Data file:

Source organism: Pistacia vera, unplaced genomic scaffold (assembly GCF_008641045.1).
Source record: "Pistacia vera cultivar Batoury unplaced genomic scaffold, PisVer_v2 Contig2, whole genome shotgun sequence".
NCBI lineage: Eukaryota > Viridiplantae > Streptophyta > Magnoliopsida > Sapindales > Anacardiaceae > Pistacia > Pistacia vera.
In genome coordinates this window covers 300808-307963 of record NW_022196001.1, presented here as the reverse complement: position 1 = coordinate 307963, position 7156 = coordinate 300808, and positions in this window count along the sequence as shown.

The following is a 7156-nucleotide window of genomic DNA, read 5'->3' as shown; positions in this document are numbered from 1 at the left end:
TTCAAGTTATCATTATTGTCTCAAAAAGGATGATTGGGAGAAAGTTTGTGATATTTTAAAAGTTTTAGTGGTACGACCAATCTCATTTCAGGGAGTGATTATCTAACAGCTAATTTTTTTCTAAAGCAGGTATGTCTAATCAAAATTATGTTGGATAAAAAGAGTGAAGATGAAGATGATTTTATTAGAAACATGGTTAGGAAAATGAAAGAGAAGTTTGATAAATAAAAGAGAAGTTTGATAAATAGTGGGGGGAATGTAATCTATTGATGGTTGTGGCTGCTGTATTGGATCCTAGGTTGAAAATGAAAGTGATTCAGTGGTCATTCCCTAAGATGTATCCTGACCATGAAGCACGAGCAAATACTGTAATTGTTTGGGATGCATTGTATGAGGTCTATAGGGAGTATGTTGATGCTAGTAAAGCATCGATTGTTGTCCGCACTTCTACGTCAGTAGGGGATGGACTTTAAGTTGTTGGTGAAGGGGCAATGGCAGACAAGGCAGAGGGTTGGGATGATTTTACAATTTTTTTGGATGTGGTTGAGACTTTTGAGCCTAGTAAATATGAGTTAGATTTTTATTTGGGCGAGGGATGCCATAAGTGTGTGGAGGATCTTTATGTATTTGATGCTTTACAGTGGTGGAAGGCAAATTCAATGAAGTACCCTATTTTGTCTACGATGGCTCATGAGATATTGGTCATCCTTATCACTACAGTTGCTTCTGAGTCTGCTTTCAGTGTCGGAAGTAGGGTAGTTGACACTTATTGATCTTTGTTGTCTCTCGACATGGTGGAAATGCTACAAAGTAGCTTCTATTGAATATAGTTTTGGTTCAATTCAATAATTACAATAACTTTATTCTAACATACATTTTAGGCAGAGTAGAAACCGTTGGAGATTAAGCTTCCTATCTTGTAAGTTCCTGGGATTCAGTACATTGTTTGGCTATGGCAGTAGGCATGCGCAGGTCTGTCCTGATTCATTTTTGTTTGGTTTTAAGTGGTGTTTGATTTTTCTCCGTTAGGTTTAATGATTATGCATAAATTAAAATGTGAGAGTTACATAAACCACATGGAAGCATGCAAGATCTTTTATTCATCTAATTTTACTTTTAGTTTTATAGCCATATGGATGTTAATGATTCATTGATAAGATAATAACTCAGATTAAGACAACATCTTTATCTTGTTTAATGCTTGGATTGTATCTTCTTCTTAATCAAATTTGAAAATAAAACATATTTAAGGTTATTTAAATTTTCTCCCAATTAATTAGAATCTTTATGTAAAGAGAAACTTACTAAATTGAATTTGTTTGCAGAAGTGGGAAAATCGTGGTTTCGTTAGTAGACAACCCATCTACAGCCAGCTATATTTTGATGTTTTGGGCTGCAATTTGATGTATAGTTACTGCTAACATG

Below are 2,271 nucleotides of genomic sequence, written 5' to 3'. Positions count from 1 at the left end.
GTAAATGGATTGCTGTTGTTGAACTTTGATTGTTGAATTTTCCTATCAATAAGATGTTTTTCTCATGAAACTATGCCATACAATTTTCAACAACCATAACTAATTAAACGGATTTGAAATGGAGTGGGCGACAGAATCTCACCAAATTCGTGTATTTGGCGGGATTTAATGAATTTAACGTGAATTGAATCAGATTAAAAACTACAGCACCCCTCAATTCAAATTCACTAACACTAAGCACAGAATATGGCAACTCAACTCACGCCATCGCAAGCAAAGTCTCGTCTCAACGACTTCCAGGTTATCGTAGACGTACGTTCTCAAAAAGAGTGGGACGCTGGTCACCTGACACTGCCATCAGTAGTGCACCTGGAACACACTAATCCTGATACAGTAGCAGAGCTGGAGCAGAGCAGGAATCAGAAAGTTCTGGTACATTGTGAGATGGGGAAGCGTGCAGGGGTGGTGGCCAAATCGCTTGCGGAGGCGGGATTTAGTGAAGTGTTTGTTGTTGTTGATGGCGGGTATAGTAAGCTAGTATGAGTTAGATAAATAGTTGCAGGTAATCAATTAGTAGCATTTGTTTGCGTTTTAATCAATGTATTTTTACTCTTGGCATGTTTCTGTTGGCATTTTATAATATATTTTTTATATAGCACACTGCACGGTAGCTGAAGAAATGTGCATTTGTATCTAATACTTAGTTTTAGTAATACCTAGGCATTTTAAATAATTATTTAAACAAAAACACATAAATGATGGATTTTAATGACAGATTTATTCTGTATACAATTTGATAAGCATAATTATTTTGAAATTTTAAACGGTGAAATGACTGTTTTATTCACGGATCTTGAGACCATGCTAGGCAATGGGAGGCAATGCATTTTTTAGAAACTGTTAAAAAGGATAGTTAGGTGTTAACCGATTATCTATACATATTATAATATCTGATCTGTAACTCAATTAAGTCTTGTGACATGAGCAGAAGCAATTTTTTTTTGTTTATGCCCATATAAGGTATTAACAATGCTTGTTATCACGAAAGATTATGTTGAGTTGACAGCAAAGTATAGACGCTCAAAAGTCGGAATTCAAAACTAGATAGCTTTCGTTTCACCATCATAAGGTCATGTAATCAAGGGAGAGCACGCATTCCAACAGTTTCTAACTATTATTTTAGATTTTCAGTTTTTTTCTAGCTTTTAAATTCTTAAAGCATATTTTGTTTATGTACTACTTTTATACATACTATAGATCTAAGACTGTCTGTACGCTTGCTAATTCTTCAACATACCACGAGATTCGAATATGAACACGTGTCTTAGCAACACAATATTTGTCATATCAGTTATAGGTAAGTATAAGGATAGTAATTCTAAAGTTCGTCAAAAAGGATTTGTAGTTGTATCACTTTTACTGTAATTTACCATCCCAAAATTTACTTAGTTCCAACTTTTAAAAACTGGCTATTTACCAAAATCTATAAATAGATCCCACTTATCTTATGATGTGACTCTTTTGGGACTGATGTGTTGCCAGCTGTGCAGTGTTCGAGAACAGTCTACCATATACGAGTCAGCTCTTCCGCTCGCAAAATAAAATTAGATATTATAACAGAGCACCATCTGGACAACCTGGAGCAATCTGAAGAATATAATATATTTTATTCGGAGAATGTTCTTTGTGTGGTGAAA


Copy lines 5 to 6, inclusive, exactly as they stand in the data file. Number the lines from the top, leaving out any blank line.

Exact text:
The following is a 7156-nucleotide window of genomic DNA, read 5'->3' as shown; positions in this document are numbered from 1 at the left end:
TTCAAGTTATCATTATTGTCTCAAAAAGGATGATTGGGAGAAAGTTTGTGATATTTTAAAAGTTTTAGTGGTACGACCAATCTCATTTCAGGGAGTGATTATCTAACAGCTAATTTTTTTCTAAAGCAGGTATGTCTAATCAAAATTATGTTGGATAAAAAGAGTGAAGATGAAGATGATTTTATTAGAAACATGGTTAGGAAAATGAAAGAGAAGTTTGATAAATAAAAGAGAAGTTTGATAAATAGTGGGGGGAATGTAATCTATTGATGGTTGTGGCTGCTGTATTGGATCCTAGGTTGAAAATGAAAGTGATTCAGTGGTCATTCCCTAAGATGTATCCTGACCATGAAGCACGAGCAAATACTGTAATTGTTTGGGATGCATTGTATGAGGTCTATAGGGAGTATGTTGATGCTAGTAAAGCATCGATTGTTGTCCGCACTTCTACGTCAGTAGGGGATGGACTTTAAGTTGTTGGTGAAGGGGCAATGGCAGACAAGGCAGAGGGTTGGGATGATTTTACAATTTTTTTGGATGTGGTTGAGACTTTTGAGCCTAGTAAATATGAGTTAGATTTTTATTTGGGCGAGGGATGCCATAAGTGTGTGGAGGATCTTTATGTATTTGATGCTTTACAGTGGTGGAAGGCAAATTCAATGAAGTACCCTATTTTGTCTACGATGGCTCATGAGATATTGGTCATCCTTATCACTACAGTTGCTTCTGAGTCTGCTTTCAGTGTCGGAAGTAGGGTAGTTGACACTTATTGATCTTTGTTGTCTCTCGACATGGTGGAAATGCTACAAAGTAGCTTCTATTGAATATAGTTTTGGTTCAATTCAATAATTACAATAACTTTATTCTAACATACATTTTAGGCAGAGTAGAAACCGTTGGAGATTAAGCTTCCTATCTTGTAAGTTCCTGGGATTCAGTACATTGTTTGGCTATGGCAGTAGGCATGCGCAGGTCTGTCCTGATTCATTTTTGTTTGGTTTTAAGTGGTGTTTGATTTTTCTCCGTTAGGTTTAATGATTATGCATAAATTAAAATGTGAGAGTTACATAAACCACATGGAAGCATGCAAGATCTTTTATTCATCTAATTTTACTTTTAGTTTTATAGCCATATGGATGTTAATGATTCATTGATAAGATAATAACTCAGATTAAGACAACATCTTTATCTTGTTTAATGCTTGGATTGTATCTTCTTCTTAATCAAATTTGAAAATAAAACATATTTAAGGTTATTTAAATTTTCTCCCAATTAATTAGAATCTTTATGTAAAGAGAAACTTACTAAATTGAATTTGTTTGCAGAAGTGGGAAAATCGTGGTTTCGTTAGTAGACAACCCATCTACAGCCAGCTATATTTTGATGTTTTGGGCTGCAATTTGATGTATAGTTACTGCTAACATG